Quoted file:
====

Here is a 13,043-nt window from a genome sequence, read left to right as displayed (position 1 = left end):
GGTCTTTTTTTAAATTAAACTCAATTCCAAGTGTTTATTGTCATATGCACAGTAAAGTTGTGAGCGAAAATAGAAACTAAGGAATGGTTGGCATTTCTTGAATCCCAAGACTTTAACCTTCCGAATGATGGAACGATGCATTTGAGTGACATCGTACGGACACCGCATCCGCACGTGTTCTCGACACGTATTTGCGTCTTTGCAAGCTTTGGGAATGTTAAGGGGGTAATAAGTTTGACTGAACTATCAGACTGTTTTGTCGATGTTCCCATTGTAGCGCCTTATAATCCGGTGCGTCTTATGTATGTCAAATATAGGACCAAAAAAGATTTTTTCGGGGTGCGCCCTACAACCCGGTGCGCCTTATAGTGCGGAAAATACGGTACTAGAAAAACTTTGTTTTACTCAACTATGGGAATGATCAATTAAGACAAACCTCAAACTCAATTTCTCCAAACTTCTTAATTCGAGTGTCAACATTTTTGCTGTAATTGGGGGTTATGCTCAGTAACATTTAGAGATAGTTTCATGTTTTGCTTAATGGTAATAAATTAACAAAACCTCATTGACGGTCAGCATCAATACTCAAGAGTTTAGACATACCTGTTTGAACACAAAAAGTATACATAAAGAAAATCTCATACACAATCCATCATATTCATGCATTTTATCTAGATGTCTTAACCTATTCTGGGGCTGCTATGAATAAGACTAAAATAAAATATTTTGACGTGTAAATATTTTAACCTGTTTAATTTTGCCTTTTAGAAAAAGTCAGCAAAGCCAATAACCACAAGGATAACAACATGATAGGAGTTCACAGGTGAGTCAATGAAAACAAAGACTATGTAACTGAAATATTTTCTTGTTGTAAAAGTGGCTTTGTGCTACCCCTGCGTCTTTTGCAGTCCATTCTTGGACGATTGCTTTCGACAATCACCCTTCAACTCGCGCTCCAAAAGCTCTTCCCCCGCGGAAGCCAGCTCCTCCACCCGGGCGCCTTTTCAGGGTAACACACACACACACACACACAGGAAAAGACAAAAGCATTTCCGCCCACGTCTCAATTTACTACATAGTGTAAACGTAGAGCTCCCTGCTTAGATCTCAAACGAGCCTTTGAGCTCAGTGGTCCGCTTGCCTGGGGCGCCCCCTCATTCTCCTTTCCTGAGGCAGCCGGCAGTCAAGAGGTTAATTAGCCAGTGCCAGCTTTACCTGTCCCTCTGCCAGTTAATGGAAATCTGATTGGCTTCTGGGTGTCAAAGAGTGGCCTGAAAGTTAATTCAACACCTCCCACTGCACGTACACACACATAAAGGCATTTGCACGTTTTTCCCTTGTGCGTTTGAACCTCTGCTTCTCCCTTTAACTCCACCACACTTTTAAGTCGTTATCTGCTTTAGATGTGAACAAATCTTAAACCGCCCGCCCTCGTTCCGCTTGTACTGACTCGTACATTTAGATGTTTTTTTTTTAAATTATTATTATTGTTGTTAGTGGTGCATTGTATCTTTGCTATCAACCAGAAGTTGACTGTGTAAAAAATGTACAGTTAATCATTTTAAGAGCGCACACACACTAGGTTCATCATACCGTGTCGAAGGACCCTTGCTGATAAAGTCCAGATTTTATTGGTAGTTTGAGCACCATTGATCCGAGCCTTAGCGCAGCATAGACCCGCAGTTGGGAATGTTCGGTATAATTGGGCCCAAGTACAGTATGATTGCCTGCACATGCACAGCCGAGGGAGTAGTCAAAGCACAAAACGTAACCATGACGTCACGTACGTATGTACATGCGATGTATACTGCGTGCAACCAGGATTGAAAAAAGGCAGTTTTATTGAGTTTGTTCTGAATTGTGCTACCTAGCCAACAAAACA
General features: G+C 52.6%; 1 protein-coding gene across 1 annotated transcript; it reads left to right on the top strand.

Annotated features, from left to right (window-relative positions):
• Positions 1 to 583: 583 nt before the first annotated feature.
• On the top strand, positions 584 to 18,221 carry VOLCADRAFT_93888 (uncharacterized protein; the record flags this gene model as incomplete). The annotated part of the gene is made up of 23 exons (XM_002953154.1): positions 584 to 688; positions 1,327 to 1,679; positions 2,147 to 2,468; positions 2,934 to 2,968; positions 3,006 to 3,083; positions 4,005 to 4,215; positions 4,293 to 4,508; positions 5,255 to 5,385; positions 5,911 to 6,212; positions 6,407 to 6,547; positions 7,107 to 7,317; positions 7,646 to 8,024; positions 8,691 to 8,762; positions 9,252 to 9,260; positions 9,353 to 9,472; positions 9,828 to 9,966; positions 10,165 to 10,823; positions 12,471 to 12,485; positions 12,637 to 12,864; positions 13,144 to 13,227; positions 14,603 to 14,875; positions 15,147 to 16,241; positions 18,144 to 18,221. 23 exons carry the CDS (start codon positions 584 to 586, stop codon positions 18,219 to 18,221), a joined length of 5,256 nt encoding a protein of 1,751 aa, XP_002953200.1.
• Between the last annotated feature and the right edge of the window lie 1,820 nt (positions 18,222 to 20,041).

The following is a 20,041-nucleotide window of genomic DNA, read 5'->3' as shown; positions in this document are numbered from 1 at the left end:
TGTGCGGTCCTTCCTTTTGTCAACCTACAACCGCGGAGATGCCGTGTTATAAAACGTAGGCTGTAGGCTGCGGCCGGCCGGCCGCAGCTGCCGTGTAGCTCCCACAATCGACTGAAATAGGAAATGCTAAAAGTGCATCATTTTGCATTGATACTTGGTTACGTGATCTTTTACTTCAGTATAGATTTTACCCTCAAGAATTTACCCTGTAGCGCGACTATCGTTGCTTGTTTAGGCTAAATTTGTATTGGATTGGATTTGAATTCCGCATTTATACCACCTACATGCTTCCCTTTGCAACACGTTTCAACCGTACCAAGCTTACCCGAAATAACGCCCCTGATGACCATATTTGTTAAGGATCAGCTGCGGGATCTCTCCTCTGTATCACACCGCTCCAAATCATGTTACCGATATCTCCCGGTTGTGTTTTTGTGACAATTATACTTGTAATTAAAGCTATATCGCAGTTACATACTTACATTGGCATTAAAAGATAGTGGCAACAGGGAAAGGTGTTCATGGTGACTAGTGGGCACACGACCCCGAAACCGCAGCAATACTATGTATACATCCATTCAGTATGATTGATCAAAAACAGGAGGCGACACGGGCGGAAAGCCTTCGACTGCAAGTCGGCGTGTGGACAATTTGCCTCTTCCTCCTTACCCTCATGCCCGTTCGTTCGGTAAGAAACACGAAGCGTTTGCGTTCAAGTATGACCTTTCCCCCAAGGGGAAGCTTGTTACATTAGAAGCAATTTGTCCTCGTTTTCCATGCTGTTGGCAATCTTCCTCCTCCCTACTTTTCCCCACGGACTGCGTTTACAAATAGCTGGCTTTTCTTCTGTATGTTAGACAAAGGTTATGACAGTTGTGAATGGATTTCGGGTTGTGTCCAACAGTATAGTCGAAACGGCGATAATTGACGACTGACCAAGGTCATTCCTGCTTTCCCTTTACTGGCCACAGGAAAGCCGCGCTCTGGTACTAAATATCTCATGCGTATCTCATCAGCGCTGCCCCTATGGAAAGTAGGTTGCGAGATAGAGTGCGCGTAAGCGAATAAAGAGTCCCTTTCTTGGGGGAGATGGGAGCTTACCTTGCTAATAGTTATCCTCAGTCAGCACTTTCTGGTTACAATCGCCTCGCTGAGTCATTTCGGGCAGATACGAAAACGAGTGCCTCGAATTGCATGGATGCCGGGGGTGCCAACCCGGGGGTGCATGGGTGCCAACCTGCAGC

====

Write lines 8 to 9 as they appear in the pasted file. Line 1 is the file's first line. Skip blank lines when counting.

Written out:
The following is a 20,041-nucleotide window of genomic DNA, read 5'->3' as shown; positions in this document are numbered from 1 at the left end:
TGTGCGGTCCTTCCTTTTGTCAACCTACAACCGCGGAGATGCCGTGTTATAAAACGTAGGCTGTAGGCTGCGGCCGGCCGGCCGCAGCTGCCGTGTAGCTCCCACAATCGACTGAAATAGGAAATGCTAAAAGTGCATCATTTTGCATTGATACTTGGTTACGTGATCTTTTACTTCAGTATAGATTTTACCCTCAAGAATTTACCCTGTAGCGCGACTATCGTTGCTTGTTTAGGCTAAATTTGTATTGGATTGGATTTGAATTCCGCATTTATACCACCTACATGCTTCCCTTTGCAACACGTTTCAACCGTACCAAGCTTACCCGAAATAACGCCCCTGATGACCATATTTGTTAAGGATCAGCTGCGGGATCTCTCCTCTGTATCACACCGCTCCAAATCATGTTACCGATATCTCCCGGTTGTGTTTTTGTGACAATTATACTTGTAATTAAAGCTATATCGCAGTTACATACTTACATTGGCATTAAAAGATAGTGGCAACAGGGAAAGGTGTTCATGGTGACTAGTGGGCACACGACCCCGAAACCGCAGCAATACTATGTATACATCCATTCAGTATGATTGATCAAAAACAGGAGGCGACACGGGCGGAAAGCCTTCGACTGCAAGTCGGCGTGTGGACAATTTGCCTCTTCCTCCTTACCCTCATGCCCGTTCGTTCGGTAAGAAACACGAAGCGTTTGCGTTCAAGTATGACCTTTCCCCCAAGGGGAAGCTTGTTACATTAGAAGCAATTTGTCCTCGTTTTCCATGCTGTTGGCAATCTTCCTCCTCCCTACTTTTCCCCACGGACTGCGTTTACAAATAGCTGGCTTTTCTTCTGTATGTTAGACAAAGGTTATGACAGTTGTGAATGGATTTCGGGTTGTGTCCAACAGTATAGTCGAAACGGCGATAATTGACGACTGACCAAGGTCATTCCTGCTTTCCCTTTACTGGCCACAGGAAAGCCGCGCTCTGGTACTAAATATCTCATGCGTATCTCATCAGCGCTGCCCCTATGGAAAGTAGGTTGCGAGATAGAGTGCGCGTAAGCGAATAAAGAGTCCCTTTCTTGGGGGAGATGGGAGCTTACCTTGCTAATAGTTATCCTCAGTCAGCACTTTCTGGTTACAATCGCCTCGCTGAGTCATTTCGGGCAGATACGAAAACGAGTGCCTCGAATTGCATGGATGCCGGGGGTGCCAACCCGGGGGTGCATGGGTGCCAACCTGCAGC